I was recently speaking with a friend about some professional challenges he was facing. To the outside world everything seemed fine – he was achieving his KPIs, his team were working well and his customers were happy. But my friend could see trouble ahead with this well oiled machine. He just couldn’t identify the cause.
After some time I shifted the conversation to culture. I wanted to understand the way that the team operated and why. I wanted to know what worked and what didn’t – and also what happened when things go wrong (as they inevitably do with even the most harmonious teams). And suddenly the lights went on.
This team had spent a considerable amount of time “as a team”. They worked well with each other and often could second guess decisions that each could make. And while this had provided them cohesiveness over the years, it seemed to me, that they had fallen into the consensus trap – confusing alignment with consensus. There seemed to be no clarity around responsibility, accountability or even role.
During team meetings, the point of view of each person was canvassed and debated. Decision making unofficially required a consensual team view. This meant that a large proportion of collaborative time was spent reaching an agreed view and discussing the fine points of disagreement. Not only that … untolled hours before these meetings were devoted to lobbying particular view points and gaining support. The end result was a roaring sense of group think that had turned this high performing team inside out.
I turned to my friend and suggested that it’s time to kill the culture of consensus that had served them so well. Channelling Mike Myatt, I spoke of the role of leaders:
Great leaders intrinsically understand team building catalyzes collaboration, creates both disruptive and incremental innovation, facilitates a certainty of execution, and is one of the key foundational elements associated with creating a dynamic corporate culture. Consensus thinking undermines all of the aforementioned. Just as consensus is team building’s silent killer, it is also often the assassin of culture.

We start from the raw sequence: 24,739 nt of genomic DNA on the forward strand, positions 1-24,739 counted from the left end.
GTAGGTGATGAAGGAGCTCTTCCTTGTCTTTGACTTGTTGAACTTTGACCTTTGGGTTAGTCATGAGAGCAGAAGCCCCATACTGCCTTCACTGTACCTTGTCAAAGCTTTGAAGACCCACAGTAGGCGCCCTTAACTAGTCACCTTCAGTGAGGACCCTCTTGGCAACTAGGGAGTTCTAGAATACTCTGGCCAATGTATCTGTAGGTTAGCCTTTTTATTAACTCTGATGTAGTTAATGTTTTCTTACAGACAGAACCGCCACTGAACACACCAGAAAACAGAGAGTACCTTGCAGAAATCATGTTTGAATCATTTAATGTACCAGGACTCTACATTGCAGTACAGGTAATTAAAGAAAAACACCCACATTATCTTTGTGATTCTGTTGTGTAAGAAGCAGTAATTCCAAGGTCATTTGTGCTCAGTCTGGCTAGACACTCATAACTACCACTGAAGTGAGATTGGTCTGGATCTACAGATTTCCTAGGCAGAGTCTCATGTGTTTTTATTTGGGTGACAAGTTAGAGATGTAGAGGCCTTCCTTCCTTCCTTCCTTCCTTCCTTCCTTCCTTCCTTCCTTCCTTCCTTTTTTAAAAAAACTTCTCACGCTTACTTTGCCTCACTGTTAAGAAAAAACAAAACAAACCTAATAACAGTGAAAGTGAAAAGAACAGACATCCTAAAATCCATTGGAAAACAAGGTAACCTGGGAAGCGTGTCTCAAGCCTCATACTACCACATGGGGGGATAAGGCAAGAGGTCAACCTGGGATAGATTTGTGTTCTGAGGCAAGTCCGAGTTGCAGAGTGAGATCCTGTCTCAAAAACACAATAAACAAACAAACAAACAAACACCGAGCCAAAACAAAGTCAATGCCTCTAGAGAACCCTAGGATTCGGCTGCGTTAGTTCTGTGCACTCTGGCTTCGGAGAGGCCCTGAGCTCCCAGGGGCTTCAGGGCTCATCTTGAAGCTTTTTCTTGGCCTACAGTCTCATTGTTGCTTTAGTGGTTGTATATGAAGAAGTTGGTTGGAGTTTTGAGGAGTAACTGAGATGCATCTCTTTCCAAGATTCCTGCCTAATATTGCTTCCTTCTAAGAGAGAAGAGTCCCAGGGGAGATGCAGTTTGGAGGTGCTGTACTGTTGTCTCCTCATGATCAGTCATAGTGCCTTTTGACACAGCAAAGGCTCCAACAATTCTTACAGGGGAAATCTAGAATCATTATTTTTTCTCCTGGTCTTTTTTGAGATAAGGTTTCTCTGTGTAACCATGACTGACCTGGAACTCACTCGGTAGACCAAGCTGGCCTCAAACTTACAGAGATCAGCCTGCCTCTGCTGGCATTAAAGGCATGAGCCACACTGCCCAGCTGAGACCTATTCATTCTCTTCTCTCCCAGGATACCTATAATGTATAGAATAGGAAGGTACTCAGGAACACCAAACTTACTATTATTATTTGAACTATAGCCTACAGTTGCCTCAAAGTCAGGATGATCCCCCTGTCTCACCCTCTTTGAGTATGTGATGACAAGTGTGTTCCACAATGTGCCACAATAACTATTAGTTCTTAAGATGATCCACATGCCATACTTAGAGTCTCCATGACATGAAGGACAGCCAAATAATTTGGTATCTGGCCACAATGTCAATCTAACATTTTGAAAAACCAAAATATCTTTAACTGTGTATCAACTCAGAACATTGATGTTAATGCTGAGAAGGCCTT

If consensus is the “assassin of culture,” our role as leaders is to combat it where and when we find it. This problem, I explained to my friend, would not be resolved until he was resolved to end it.
A few weeks later I met my friend for lunch. I was keen to understand whether there had been any changes – and what impact they had had. By the way that he walked into the restaurant, I knew that the situation had improved. “You just can’t lead by consensus”, he said to me as he sat down. Even small changes to the team format had dramatically changed the dynamics. The focus on culture – on alignment – but also on responsibility and accountability had freed the team to pursue action rather than consensus. And the weekly meetings were quickly transformed into much more vibrant forums. There was still work to do, but a bridge had been crossed – and all it took was a single decision.
Have you seen or experienced these types of turnarounds?
Nina Nets It Out: Culture is the great enabler of business – but without care and attention, culture too can drift, become unfocused and problematic. Leaders must constantly be on the lookout for shifts in the culture of teams (large and small) and proactively work to set the optimum environment for success. Be sure to look below the surface of even your high performing teams, you might be surprised to see what’s there.